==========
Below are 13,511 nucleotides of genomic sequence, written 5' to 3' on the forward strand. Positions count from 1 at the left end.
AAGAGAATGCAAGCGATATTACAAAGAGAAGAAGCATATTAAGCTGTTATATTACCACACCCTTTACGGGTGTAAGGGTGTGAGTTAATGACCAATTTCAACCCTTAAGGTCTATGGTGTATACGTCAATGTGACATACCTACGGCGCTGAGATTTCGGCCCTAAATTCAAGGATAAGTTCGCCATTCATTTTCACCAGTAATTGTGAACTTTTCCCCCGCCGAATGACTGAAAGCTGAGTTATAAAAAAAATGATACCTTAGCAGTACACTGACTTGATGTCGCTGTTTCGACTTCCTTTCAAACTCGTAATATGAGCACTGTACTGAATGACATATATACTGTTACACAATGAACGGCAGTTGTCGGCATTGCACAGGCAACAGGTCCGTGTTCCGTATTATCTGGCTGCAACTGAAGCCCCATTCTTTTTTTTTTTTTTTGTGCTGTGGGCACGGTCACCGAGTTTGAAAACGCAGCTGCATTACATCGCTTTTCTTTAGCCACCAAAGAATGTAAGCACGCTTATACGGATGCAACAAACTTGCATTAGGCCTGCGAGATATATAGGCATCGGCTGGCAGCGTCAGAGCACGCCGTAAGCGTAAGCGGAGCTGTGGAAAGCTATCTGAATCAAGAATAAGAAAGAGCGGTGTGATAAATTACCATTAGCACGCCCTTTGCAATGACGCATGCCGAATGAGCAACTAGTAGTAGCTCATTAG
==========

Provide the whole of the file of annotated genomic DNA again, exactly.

Below are 13,511 nucleotides of genomic sequence, written 5' to 3' on the forward strand. Positions count from 1 at the left end.
AAGAGAATGCAAGCGATATTACAAAGAGAAGAAGCATATTAAGCTGTTATATTACCACACCCTTTACGGGTGTAAGGGTGTGAGTTAATGACCAATTTCAACCCTTAAGGTCTATGGTGTATACGTCAATGTGACATACCTACGGCGCTGAGATTTCGGCCCTAAATTCAAGGATAAGTTCGCCATTCATTTTCACCAGTAATTGTGAACTTTTCCCCCGCCGAATGACTGAAAGCTGAGTTATAAAAAAAATGATACCTTAGCAGTACACTGACTTGATGTCGCTGTTTCGACTTCCTTTCAAACTCGTAATATGAGCACTGTACTGAATGACATATATACTGTTACACAATGAACGGCAGTTGTCGGCATTGCACAGGCAACAGGTCCGTGTTCCGTATTATCTGGCTGCAACTGAAGCCCCATTCTTTTTTTTTTTTTTTGTGCTGTGGGCACGGTCACCGAGTTTGAAAACGCAGCTGCATTACATCGCTTTTCTTTAGCCACCAAAGAATGTAAGCACGCTTATACGGATGCAACAAACTTGCATTAGGCCTGCGAGATATATAGGCATCGGCTGGCAGCGTCAGAGCACGCCGTAAGCGTAAGCGGAGCTGTGGAAAGCTATCTGAATCAAGAATAAGAAAGAGCGGTGTGATAAATTACCATTAGCACGCCCTTTGCAATGACGCATGCCGAATGAGCAACTAGTAGTAGCTCATTAG